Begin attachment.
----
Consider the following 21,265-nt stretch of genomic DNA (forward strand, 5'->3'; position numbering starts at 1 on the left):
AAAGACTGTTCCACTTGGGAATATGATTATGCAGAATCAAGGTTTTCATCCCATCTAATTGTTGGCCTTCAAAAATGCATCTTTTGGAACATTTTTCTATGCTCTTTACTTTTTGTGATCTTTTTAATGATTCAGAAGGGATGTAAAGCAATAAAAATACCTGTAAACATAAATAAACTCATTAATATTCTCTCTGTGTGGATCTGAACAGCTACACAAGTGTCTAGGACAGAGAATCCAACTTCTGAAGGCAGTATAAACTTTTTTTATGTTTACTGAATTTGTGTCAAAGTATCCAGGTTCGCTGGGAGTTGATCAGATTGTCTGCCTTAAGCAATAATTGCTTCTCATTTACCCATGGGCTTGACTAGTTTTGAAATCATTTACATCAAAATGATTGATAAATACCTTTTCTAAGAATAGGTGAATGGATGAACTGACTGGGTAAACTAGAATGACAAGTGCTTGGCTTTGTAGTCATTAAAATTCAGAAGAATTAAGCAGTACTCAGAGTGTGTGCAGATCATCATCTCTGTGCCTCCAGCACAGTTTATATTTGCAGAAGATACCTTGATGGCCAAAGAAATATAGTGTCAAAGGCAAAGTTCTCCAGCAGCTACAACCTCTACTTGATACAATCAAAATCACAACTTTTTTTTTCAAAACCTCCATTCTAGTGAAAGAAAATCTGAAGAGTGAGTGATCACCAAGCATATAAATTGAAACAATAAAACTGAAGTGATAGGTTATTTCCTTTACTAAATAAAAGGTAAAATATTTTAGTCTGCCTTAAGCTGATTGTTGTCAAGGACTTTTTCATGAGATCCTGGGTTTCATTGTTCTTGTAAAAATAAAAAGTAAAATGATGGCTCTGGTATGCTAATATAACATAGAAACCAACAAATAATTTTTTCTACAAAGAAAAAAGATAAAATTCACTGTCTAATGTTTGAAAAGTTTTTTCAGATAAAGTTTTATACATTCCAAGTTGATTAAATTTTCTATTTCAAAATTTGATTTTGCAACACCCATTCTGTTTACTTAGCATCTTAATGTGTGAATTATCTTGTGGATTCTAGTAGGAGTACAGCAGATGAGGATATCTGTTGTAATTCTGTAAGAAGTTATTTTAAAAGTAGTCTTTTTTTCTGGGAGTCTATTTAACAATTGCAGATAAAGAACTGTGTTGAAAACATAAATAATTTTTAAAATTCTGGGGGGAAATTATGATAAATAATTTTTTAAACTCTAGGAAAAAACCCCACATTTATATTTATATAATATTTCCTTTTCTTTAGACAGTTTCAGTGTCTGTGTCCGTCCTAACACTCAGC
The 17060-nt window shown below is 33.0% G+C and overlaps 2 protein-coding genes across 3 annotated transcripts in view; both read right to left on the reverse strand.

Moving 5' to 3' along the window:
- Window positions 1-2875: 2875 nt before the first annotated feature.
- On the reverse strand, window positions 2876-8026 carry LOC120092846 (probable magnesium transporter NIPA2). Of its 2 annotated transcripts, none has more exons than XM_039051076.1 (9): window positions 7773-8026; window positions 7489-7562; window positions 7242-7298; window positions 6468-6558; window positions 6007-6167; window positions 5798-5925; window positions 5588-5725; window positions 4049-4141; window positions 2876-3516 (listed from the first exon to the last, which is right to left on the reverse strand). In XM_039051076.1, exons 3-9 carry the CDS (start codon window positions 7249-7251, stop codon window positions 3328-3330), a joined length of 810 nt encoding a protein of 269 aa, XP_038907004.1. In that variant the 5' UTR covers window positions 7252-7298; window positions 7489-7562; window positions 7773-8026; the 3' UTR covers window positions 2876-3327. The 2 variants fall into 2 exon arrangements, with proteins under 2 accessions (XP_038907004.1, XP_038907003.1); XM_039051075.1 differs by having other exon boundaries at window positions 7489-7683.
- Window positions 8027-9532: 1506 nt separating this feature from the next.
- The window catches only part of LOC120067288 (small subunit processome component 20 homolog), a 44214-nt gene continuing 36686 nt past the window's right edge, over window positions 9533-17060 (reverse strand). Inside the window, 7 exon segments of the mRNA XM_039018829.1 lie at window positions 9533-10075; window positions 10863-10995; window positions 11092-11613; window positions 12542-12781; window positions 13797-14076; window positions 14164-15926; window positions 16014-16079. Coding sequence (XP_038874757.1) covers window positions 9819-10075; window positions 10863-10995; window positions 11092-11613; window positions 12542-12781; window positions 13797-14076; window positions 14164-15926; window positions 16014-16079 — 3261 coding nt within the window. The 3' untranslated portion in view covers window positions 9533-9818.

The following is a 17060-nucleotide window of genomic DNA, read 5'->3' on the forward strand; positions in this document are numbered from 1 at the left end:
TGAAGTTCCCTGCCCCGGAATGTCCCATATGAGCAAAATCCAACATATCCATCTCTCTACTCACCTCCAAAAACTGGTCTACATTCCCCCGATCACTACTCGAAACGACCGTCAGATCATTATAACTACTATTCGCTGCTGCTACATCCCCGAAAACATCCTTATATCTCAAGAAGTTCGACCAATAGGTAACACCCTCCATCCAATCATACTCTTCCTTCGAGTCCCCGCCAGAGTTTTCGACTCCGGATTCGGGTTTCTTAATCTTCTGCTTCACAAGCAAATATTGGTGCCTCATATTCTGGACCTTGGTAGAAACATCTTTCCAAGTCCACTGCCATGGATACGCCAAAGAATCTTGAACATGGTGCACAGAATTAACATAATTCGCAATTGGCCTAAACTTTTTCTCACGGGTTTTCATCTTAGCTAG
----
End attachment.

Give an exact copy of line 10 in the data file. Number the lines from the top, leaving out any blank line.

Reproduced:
TGAAGTTCCCTGCCCCGGAATGTCCCATATGAGCAAAATCCAACATATCCATCTCTCTACTCACCTCCAAAAACTGGTCTACATTCCCCCGATCACTACTCGAAACGACCGTCAGATCATTATAACTACTATTCGCTGCTGCTACATCCCCGAAAACATCCTTATATCTCAAGAAGTTCGACCAATAGGTAACACCCTCCATCCAATCATACTCTTCCTTCGAGTCCCCGCCAGAGTTTTCGACTCCGGATTCGGGTTTCTTAATCTTCTGCTTCACAAGCAAATATTGGTGCCTCATATTCTGGACCTTGGTAGAAACATCTTTCCAAGTCCACTGCCATGGATACGCCAAAGAATCTTGAACATGGTGCACAGAATTAACATAATTCGCAATTGGCCTAAACTTTTTCTCACGGGTTTTCATCTTAGCTAG